Saturday, December 26, 2009

Primitive Tools in the Windward Islands

The Windward Islands of the southern Caribbean have a lengthy history with primitive peoples. Moving out of the South American continent, they settled their way across the islands in a series of migrations. Much has been written already on these peoples and their interactions, but little appears to b be available on their ways of life, skills, and tools. It is well known that the Arawak were sophisticated craftsmen who produced high quality pottery, but as of yet I have seen little of their lithics. This leads me to wonder what the natives of these islands were using to cut, scrape, gouge, saw, and drill.
I have spent much of my time in the islands seeking out museums with the answers, as well as looking to the environment itself for those answers.

You can see that with relatively little difficulty, one could put together a very useful toolkit. This kit is entirely made of local materials and using basic primitive skills. With this kit you can produce fire, butcher game, hunt, carve, produce stone drills, and produce a number of other tools.

The stone found here comes in varying degrees, which is very useful to primitive people or the survivalist. All of the stones I found are razor sharp, but are obviously more suited for certain tasks. The caramel coloured stone is probably the sharpest, but would not stand up to working wood. The grey stone is far more robust and could easily carve wood. Much of the islands here are volcanic, though obsidian is rare, if not non-existent.

Fiber is readily available from the palm trees. Both the trunk of the palm and the husk have very strong fibers. It can be somewhat wirey which makes me uncertain of whether it would work for fishing line. It would be suitable for all other tasks and I am certain it was a staple for primitive peoples in the islands.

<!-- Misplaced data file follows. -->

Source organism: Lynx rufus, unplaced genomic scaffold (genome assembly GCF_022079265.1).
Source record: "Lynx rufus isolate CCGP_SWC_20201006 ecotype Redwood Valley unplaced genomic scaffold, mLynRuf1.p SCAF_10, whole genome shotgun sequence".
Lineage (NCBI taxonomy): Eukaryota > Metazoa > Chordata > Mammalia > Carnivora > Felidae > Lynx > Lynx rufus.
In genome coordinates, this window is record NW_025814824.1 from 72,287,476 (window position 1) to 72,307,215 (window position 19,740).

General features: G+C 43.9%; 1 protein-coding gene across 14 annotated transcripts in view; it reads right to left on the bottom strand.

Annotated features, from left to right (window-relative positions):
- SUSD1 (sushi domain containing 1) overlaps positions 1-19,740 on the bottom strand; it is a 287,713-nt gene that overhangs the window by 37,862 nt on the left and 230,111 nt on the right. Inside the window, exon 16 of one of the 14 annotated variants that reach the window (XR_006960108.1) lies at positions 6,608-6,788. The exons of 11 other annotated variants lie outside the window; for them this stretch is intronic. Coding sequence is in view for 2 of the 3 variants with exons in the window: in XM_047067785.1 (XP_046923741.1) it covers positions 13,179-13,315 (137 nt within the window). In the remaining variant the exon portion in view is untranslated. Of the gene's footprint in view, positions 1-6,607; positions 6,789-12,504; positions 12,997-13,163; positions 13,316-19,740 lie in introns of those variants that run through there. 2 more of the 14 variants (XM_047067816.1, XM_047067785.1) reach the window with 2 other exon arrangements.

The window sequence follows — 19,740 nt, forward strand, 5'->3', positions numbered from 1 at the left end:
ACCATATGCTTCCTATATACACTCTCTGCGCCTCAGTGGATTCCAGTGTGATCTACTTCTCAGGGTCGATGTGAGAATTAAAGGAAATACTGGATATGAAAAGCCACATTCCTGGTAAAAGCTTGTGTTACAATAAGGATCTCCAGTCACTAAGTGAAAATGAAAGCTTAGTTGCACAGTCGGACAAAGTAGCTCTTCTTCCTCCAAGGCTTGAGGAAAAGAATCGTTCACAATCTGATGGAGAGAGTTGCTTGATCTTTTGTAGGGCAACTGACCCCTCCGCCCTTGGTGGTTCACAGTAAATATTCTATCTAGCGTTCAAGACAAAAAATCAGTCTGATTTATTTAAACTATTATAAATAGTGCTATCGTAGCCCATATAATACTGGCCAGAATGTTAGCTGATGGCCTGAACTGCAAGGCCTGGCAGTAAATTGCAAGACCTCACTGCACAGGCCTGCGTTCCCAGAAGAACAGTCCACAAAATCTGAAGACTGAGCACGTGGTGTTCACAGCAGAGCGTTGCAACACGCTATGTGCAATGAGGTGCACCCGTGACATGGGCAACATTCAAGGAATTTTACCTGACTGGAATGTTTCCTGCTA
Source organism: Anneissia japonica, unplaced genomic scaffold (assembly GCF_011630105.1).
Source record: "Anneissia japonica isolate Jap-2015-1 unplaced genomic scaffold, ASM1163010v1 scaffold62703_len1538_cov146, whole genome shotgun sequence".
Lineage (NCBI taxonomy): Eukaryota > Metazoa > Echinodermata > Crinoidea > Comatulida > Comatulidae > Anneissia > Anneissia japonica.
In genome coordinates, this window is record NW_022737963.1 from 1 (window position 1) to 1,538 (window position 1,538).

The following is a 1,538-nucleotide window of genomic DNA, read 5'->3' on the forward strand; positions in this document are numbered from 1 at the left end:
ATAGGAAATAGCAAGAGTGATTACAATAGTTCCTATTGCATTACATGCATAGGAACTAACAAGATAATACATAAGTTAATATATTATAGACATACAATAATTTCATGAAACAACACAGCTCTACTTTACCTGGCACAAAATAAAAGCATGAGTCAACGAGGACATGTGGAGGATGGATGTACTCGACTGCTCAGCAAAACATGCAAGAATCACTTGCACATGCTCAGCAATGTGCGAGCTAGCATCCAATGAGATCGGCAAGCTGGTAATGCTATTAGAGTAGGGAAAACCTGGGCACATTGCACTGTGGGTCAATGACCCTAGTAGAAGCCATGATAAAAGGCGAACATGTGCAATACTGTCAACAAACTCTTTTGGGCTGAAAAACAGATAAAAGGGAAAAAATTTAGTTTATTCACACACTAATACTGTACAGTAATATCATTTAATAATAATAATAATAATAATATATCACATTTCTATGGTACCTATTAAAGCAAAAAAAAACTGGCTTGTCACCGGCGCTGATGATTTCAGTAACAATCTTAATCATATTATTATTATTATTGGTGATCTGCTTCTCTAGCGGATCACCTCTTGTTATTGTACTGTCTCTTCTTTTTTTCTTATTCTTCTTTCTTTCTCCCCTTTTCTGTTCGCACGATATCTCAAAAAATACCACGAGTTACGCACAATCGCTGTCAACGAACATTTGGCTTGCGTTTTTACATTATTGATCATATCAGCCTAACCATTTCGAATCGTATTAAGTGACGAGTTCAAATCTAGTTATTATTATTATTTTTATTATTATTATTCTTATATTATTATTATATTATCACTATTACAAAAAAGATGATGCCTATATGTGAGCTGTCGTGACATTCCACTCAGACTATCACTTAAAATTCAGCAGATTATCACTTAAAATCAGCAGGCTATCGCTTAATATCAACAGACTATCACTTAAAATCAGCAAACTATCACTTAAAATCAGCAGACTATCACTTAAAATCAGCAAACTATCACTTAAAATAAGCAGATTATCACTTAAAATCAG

As for fire I have had good success, even with wood simply collected from the beach. The set picture has been used several times and produces coals quickly and consistently.

Wednesday, December 23, 2009


I caught my first fish with a 3 pronged spear, albeit a modern spear with the aid of my snorkling gear, but quite a feet regardless.
Peacock Flounder appear to be fairly common on the sandy areas around here. I saw two the day I caught this, including the one I speared. They're excellent at camouflage and if you strike and miss, they bury themselves in the sand and become impossible to locate.
The Peacock Flounder is a left eyed fish, and the one I stalked seemed rather cautious. My first attempt to approach directly and go slow seemed to alert it and sent it gliding over the sand to a patch of algae that it promptly blended into.
Mum prepared it, since this is apparently one of her favorite fish to eat. They have a lot of bones, so there is a certain amount of skill required to eat this without getting messy. This is also how it is served in restaurants. Flounders hav no scales, so it's cooked with the skin on, which you peel back, then eat the flesh from one side, using your knife to separate it from the ribs. Once finished on one side, you flip it using your knife to seperate the flesh from the underside as well.